|A textured and powerful analysis of post-war politics in Saudi Arabia, one certain to challenge existing understandings of the region, Archive Wars underscores an issue also taken up by historians of the late medieval and early modern Mediterranean region: how changes in sovereignty and systems of governance are marked by large-scale building projects that dramatically transform the built environment. They emphasize how the built environment is a site and means through which changes in power are enacted. The aftermath of both the Reconquista in Andalusia, and the Fatih of Constantinople/Istanbul—areas bookending the Mediterranean, borderland regions where differences between East and West have long been contested—resulted in the destruction, construction and transformation of a myriad of civil, state and religious sites that marked the regions’ shifting political and religious landscapes. Notable here is the conversion of Cordoba’s Mezquita/Cathedral and Constantinople’s Hagia Sophia. |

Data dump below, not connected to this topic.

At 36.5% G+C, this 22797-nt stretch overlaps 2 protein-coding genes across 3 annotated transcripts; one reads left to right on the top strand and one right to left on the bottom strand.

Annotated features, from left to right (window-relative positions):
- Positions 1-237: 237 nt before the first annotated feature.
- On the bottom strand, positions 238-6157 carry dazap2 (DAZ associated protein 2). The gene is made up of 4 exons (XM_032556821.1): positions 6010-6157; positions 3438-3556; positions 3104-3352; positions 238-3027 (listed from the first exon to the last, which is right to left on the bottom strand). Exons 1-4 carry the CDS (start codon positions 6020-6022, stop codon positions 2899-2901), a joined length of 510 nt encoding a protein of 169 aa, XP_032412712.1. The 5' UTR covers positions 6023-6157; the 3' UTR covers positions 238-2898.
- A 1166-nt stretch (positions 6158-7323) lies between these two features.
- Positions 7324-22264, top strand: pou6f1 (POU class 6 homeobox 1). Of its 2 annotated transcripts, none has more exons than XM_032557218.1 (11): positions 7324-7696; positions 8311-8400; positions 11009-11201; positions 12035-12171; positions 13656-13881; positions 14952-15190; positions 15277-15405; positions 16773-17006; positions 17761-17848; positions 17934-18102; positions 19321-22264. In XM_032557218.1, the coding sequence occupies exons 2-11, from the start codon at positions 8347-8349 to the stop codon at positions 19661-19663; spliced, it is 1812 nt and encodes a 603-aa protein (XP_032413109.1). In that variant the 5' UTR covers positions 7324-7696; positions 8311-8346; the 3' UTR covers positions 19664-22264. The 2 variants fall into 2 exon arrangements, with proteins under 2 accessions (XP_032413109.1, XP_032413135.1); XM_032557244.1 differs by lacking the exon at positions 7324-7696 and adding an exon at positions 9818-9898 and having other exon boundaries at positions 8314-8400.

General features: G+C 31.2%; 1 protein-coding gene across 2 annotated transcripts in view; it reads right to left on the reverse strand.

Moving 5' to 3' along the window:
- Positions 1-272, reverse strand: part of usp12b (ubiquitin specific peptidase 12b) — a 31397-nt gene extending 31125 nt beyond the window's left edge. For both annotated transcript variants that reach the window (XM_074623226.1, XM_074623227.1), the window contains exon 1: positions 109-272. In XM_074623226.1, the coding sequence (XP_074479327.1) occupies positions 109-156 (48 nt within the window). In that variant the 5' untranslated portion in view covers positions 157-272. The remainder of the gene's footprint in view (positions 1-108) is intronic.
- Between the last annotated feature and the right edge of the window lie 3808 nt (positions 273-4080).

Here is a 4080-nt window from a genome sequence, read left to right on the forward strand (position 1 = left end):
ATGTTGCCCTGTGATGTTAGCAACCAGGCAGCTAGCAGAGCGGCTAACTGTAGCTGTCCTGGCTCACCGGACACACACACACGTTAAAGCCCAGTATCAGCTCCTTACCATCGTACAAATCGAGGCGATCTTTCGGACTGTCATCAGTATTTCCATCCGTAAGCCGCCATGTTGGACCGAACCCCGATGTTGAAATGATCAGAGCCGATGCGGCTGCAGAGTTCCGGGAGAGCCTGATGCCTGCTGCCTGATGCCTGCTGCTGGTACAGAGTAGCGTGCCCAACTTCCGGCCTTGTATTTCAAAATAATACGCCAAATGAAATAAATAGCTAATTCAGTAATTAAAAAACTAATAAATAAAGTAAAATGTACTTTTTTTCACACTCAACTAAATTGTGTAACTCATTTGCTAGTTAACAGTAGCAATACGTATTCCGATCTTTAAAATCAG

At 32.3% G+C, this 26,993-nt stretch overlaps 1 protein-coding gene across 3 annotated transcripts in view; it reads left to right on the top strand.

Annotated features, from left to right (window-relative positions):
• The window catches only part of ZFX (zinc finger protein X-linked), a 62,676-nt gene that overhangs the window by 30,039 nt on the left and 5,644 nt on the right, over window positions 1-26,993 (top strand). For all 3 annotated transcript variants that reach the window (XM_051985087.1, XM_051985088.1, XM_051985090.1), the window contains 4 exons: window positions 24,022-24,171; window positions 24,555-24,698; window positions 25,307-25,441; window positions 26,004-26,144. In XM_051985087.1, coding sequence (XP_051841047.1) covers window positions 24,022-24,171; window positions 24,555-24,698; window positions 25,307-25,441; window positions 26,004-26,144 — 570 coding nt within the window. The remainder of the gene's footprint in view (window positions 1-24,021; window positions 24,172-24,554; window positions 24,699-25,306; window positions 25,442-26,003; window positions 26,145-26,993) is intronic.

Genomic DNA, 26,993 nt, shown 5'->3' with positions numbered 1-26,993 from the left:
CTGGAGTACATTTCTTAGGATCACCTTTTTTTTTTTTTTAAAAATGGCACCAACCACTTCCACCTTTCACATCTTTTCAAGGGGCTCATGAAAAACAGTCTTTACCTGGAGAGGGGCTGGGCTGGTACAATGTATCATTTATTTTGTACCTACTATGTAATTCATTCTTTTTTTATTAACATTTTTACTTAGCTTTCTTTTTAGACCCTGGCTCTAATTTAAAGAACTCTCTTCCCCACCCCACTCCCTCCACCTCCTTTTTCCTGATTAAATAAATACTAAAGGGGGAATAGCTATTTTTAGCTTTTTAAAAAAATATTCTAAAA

Fast forward to the early 21st century, our contemporary context where these borderland regions and monumental sites are being engaged anew by growing populations of middle-class Muslim tourists from the Middle East, South-East Asia, Europe and North America. In a global context where Muslim subjects are most often associated with other categories of mobility, most notably ‘migrant’ and ‘refugee’, and where they are subject to overlapping regimes of mobility restrictions, Muslim subjects also constitute the fastest growing population of international tourists today, one industry insiders forecast will drive tourism growth over the next 20 years. Andalusia and the Greater Istanbul Region are among the most popular destinations for Muslim tourists. Although these areas are palimpsests of the intervening centuries, it is the late medieval and early modern periods of their histories, and monumental sites such as the Mezquita/Cathedral and Hagia Sophia that are the focus of Muslim tourists’ attention and of emergent ‘halal tourism’ infrastructures. Here, ‘history’ is engaged in a number of forms ranging from official nationalist heritage accounts, the civilizational accounts of guidebooks and popular texts, and the often trickster tales and urban legends told by tour guides and local actors, that are read in relation to the monumental sites Muslim tourists engage. Drawing on over two years of ethnographic research, in my roundtable remarks, I take up Archive Wars' incisive reexamination of the interrelation between history-making and the built environment by discussing comparative and crosscutting processes at play with Muslim tourists and emergent ‘halal tourism’ infrastructures in Andalusia and the Greater Istanbul Region today.